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“Drive-Away Dolls” Goes Astray

Written by: Christopher Llewellyn Reed | February 22nd, 2024

Drive-Away Dolls (Ethan Coen, 2024) 2½ out of 5 stars 

Between 1984 and 2018, from Blood Simple to The Ballad of Buster Scruggs, brothers Joel and Ethan Coen made 18 feature-length films together. Since that last movie, they have worked separately on other projects. Among them have been Joel’s 2021 The Tragedy of Macbeth and now Ethan’s Drive-Away Dolls, co-written with (and edited by) Tricia Cooke, who is also the latter’s wife (and a longtime editor who cut a number of the brothers’ films, starting with The Big Lebowski). Filled with whimsy, jokes, and whiplash-inducing plot twists, the movie tries extremely hard to offer a good time. A little too hard, as it turns out.

There are also lesbians; many lesbians, in fact, adding enjoyable diversity to the usual comic caper. They’re not the problem. Quite the contrary. But it’s the script and heavy direction that threaten to derail the narrative from the start, every line of dialogue and  (almost) every performance seeming to underline the gags with unnecessarily thick marker. Thank goodness for Geraldine Viswanathan (Cat Person), whose comparatively low-key turn gives us a welcome reprieve from the constant directorial directive to laugh, laugh, laugh!

Geraldine Viswanathan in DRIVE-AWAY DOLLS, a Focus Features release. Credit: Wilson Webb/Working Title/Focus Features

She plays Marian, a deeply reserved young woman whose friends are the opposite: loud and proud. In an opening scene in a raucous gay bar, she looks like she’s still dressed for the office (she also likes to read 19th-century author Henry James, a kind of avatar of literary repression). Through a series of early shenanigans, Marian ends up on a road trip to Florida with Jamie (Margaret Qualley, Sanctuary), who wears her libido not just on her sleeve, but her fingertips, always horny and looking for action. In fact, Jamie is so unwilling to tamp it down that her longtime girlfriend, Sukie (Beanie Feldstein, How to Build a Girl), has had enough and kicked her out for cheating.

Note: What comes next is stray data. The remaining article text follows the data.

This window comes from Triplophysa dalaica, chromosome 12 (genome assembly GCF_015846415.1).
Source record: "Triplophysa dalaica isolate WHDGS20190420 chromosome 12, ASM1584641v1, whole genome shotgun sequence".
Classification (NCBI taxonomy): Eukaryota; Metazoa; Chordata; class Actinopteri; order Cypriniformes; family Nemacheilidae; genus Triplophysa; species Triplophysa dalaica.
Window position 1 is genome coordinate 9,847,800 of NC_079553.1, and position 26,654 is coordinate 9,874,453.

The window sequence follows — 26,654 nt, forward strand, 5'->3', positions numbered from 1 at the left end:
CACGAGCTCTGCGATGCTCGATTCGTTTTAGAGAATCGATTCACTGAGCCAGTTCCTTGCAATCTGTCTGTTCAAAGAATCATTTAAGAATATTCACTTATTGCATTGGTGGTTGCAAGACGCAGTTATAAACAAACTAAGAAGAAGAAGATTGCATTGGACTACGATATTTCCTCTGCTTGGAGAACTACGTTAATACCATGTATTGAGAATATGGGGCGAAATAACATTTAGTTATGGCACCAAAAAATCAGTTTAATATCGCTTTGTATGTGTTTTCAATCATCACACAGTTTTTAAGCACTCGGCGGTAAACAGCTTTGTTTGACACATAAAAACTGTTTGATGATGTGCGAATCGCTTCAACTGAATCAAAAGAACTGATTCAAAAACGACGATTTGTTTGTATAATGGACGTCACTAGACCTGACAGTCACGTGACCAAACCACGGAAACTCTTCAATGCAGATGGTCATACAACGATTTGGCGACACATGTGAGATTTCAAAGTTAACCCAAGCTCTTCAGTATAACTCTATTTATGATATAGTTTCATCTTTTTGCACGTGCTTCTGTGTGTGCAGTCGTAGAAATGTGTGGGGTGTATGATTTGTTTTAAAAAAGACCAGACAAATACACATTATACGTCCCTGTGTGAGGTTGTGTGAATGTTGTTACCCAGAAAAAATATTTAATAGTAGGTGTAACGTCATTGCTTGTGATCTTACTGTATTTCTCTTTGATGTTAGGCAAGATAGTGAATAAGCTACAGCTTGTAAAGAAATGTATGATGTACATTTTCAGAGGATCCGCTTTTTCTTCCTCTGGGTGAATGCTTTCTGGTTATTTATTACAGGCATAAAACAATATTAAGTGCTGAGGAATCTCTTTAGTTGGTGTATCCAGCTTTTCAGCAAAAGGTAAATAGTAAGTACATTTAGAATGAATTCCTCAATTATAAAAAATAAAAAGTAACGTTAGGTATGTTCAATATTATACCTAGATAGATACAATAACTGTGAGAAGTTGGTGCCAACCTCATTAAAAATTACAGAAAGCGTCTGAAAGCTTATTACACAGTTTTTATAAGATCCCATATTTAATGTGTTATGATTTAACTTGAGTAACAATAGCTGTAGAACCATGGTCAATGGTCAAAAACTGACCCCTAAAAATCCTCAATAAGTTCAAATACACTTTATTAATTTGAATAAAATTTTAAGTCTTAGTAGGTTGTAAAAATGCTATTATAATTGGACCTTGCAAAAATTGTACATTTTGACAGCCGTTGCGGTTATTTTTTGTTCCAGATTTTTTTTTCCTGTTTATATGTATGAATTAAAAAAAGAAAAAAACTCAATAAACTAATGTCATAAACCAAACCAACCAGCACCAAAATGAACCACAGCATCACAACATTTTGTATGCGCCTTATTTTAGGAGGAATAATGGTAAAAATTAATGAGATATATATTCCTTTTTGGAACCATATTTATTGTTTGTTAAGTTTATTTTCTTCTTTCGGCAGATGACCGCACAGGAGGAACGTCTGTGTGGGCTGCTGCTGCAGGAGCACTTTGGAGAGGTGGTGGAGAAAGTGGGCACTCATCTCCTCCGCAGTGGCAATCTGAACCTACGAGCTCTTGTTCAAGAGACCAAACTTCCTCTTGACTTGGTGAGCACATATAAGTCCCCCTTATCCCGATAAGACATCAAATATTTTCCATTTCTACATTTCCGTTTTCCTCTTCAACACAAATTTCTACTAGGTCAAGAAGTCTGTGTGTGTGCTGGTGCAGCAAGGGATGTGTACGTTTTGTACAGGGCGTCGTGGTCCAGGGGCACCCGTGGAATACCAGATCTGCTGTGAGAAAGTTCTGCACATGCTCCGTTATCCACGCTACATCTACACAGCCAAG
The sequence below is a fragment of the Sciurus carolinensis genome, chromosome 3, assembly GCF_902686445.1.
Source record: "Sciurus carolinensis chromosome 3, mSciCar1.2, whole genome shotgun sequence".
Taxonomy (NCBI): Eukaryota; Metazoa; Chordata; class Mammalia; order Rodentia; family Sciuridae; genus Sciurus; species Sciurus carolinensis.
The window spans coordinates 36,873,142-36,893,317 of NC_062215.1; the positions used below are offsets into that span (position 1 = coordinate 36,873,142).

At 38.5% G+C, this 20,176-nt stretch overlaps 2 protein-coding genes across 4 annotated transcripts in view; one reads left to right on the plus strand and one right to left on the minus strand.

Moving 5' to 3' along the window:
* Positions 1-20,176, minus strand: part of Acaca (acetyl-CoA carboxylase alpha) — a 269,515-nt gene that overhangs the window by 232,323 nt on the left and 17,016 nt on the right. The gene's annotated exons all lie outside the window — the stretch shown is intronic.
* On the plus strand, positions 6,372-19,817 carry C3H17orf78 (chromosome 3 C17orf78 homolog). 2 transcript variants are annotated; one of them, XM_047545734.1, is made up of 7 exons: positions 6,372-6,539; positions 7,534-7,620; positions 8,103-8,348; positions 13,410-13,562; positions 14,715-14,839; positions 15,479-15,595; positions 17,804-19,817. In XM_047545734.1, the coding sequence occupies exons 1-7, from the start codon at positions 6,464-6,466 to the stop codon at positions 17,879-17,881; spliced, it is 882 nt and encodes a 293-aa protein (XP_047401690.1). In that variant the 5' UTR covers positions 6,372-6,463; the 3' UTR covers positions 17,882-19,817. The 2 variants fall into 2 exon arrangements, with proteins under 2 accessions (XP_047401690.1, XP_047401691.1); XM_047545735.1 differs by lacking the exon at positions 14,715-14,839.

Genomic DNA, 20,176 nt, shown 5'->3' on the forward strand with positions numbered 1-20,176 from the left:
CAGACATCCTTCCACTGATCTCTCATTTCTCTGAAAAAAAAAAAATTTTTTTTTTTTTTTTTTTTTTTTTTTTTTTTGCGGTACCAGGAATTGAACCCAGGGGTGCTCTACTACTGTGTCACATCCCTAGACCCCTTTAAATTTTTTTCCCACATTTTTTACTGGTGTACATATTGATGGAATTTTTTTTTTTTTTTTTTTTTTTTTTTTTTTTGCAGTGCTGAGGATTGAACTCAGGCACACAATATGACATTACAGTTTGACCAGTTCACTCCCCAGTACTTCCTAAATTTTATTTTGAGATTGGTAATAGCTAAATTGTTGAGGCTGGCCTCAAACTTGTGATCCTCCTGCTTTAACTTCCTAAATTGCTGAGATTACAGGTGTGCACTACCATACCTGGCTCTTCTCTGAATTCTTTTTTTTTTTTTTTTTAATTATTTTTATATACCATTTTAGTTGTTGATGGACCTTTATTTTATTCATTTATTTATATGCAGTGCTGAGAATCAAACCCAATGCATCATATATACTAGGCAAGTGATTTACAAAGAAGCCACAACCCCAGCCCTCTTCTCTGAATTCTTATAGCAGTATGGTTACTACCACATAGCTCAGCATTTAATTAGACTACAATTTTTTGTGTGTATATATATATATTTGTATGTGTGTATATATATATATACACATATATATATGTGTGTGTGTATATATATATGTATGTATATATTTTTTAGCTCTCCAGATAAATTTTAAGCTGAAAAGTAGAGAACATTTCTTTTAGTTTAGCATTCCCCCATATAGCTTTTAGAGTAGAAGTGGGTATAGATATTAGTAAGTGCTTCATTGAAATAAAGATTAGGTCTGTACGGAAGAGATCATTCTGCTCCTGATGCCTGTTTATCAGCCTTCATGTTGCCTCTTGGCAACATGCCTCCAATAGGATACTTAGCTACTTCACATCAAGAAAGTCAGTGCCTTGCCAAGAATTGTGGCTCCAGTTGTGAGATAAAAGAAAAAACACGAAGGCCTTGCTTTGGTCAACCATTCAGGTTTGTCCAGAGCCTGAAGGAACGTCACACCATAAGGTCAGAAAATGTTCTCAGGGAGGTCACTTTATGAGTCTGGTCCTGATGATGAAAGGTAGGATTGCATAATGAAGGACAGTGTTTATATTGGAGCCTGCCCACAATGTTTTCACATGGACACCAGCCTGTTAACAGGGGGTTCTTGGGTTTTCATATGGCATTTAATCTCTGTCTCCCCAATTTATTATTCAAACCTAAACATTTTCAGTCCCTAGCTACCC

Marian wants to move in with her aunt in Florida, but neither she nor Jamie have a car, so they book a “drive-away” car—a vehicle in need of relocation—to the Sunshine State. Unfortunately, the rental place’s manager mistakes them for others, giving them a car with a special package inside. Whoops. As a result, they soon find themselves pursued by a pair of hit men—played Joey Slotnick (Plane) and C.J. Wilson (Irresistible)—managed by an imperious and irate gangster played by Colman Domingo (Rustin), who shares Marian’s penchant for James. Always one step ahead of the bad guys, until they aren’t, Marian and Jamie go through adventures and misadventures that, often, involve sex.

l-r: C.J. Wilson, Colman Domingo, and Joey Slotnick in DRIVE-AWAY DOLLS, a Focus Features release. Credit: Wilson Webb/Working Title/Focus Features

And dildos, which end up playing a major role in the story towards the end, thrown together as part of the increasingly manic push for ever-greater laughs. To be fair, there are those, too, though the mise-en-scène and screenplay do their best to get in the way. The strain of everyone’s efforts begins to show far too soon. Qualley, especially—though she is no doubt pushed to these extremes by Coen—takes mannered acting to new heights. My head hurts just recalling the layer upon layer of excess.

Again, however, Viswanathan delivers. In addition, the organic way that the film places its lesbian characters in the world as confident and assertive in their sexuality is refreshing. There is much to appreciate. Unfortunately, there is slightly more to annoy. These “drive-away dolls” (or “dykes,” as the title flips to during the end credits) take a few too many wrong turns en route to their destination.

l-r: Margaret Qualley and Geraldine Viswanathan in DRIVE-AWAY DOLLS, a Focus Features release. Credit: Wilson Webb/Working Title/Focus Features

Christopher Llewellyn Reed is a film critic, filmmaker, and educator, as well as Film Festival Today's Editor. A member of both the Online Film Critics Society (OFCS) and the Washington DC Area Film Critics Association (WAFCA), and a Rotten Tomatoes-approved film critic, Chris is, in addition, lead film critic at Hammer to Nail and the author of Film Editing: Theory and Practice.

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